Blanketed in wall-to-wall trampolines, Sky High Sports delights barefoot fun-seekers with springy terrain and an exclusive court for jumpers 8 and younger. Guests can grab hold of a rope swing and fling themselves over a foam pit stuffed with blocks of spongy, body-molding material, or try some trampoline-assisted dunks on one of the basketball hoops. Pintsize aerialist posses can safely practice their synchronized Salchows on 360 degrees of trampoline walls while court supervisors watch from the sidelines and award hard-earned praise with oversize scorecards.
Sky High Sports also offers AIRobics fitness classes and monthly dodge-ball tournaments to help jumpers explore the outermost stratospheres of trampoline possibilities.
Tall nets surround Sunset Golf Center’s driving range, their forgiving springiness easing wayward balls back toward the range's lush green. Here, golfers launch balls from the center’s 50 practice stalls, more than half of which are sheltered from the elements. Artificial-grass mats carpet each stall with blades soft enough to mimic real fairways but short enough to avoid attracting artificial cows, and across the grounds, a stone Statue of Liberty oversees play atop the 18-hole miniature-golf course. From his post at the center, golf instructor Sandy Sutherland helps both juniors and adults to hone their links prowess.
The Grill at Silver Creek Lanes treats bowlers and spectators to hearty American feasts. As diners watch bowlers haul spheres down alleys lit by blacklight and 135" projection screens, they can keep hunger at bay with slices of pizza and chicken strips. The menu also includes cheeseburgers and jumbo hot dogs, complemented by sides such as sample platters, cheese sticks, onion rings, and curly fries.
With floors, tables, and trim made of rugged wooden planks, Alpine Outfitters feels like a far-flung mountaintop ski lodge. In fact, like the selection of outdoor gear inside, the decor was designed with an eye toward the local landscape: the Lake Oswego Review reported that the woodworking at the front of the store was shaped entirely from boards reclaimed from a century-old barn near Albany. The specialty shop helps adventurous clients thrive away from civilization with a wide selection of outdoor apparel and equipment for backpacking, skiing, camping, and subzero yodeling. Campers can stock up on everything from hiking boots to sunglasses to sleeping bags, all from trusted trekking brands such as Merrell and Patagonia.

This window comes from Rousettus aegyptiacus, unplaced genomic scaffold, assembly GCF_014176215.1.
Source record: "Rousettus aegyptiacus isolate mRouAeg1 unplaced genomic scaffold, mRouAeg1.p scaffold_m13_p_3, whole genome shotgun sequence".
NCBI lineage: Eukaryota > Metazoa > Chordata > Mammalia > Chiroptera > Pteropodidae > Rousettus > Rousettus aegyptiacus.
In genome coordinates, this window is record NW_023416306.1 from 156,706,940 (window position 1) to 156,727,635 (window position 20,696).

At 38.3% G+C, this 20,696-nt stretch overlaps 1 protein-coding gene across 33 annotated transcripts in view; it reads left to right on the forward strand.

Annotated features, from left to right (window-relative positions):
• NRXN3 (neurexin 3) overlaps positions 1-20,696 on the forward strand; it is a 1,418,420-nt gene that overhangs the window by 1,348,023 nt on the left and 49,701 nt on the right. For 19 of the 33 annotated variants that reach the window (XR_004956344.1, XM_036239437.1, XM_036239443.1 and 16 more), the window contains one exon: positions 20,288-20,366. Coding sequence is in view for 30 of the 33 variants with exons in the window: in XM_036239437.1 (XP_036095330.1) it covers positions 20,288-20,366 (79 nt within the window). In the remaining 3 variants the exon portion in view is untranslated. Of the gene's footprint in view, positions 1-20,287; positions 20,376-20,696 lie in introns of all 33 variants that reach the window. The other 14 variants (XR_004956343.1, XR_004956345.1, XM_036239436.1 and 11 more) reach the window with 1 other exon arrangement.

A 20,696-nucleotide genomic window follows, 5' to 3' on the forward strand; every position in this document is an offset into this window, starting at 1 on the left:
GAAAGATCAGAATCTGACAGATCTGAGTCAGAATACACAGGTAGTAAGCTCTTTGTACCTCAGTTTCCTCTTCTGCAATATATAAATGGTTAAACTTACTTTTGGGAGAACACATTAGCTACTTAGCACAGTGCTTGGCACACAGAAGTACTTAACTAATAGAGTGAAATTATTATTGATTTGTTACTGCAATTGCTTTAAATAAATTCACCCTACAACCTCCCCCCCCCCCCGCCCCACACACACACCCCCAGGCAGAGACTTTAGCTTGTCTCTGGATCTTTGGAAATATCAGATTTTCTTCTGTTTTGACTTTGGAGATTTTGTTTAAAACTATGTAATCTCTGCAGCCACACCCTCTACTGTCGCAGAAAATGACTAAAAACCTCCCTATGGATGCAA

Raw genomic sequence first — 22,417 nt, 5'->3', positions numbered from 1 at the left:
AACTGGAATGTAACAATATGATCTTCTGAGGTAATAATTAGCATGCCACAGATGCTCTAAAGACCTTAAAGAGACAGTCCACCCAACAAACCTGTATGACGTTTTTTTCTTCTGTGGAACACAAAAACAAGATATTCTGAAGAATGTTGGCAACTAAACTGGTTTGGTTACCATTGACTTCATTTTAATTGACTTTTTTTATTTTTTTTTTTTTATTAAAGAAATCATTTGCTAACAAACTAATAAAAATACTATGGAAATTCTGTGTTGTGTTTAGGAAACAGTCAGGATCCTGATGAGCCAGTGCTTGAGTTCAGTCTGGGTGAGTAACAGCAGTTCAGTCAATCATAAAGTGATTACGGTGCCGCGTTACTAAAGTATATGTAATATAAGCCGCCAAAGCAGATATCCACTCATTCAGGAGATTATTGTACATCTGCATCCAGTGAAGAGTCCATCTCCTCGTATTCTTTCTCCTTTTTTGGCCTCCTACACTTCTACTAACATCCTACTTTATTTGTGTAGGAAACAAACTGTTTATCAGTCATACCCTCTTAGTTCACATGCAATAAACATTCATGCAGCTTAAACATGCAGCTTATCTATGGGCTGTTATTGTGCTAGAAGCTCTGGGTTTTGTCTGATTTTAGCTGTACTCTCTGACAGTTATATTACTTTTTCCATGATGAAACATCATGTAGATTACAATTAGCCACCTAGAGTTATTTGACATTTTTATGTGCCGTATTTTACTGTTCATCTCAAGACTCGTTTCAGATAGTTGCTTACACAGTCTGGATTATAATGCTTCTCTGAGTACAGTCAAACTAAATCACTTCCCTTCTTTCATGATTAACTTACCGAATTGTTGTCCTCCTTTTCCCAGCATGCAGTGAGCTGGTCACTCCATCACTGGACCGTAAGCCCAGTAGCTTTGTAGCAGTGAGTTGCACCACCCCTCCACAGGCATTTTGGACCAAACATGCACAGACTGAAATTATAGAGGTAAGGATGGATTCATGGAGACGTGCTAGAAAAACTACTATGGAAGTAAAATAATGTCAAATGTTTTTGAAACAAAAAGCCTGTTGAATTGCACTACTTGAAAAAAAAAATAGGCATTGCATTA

Bill Scheller took a leap into an untested space when he registered the domain name GolfClubs.com in 1995. The internet was still a big, giant question mark, but whereas most golf stores were constrained by space and stocked a limited amount of equipment, clothing, and robo-caddies, physical space was not an issue on the wild frontier of e-commerce. Bill set out to assemble the biggest selection number of irons, drivers, and apparel on the planet and couple that selection with great customer service.
Though the GolfClubs.com homepage looks different than it did in 1995, Bill's original vision remains the same. Golfers of all stripes can look to the website for equipment from major brands such as Callaway, TaylorMade, and NIke?indeed, just about anything that helps them play the game they love. Players can also head to the company's brick-and-mortar location in Portland to sample that same selection in person instead of online.
When Jimmy DeBatty isn't racing downhill trails or learning new BMX tricks, the bike specialist can be found in the workshop of Fat Tire Farm, keeping his customers’ cycles in shape. Along with the rest of the Fat Tire Farm team, Jimmy has been turning wrenches and testing gears for more than 10 years.
In addition to performing tune-ups, overhauls, and routine bike physicals, the Fat Tire Farm team stocks a range of bikes and necessities from makers including Ibis, Specialized, Giant, Santa Cruz, Dainese, Fox, and Dakine. Though they specialize in mountain bikes, they’re also able to equip riders with gear for cross-country cycling, free riding, urban riding, and downhill racing.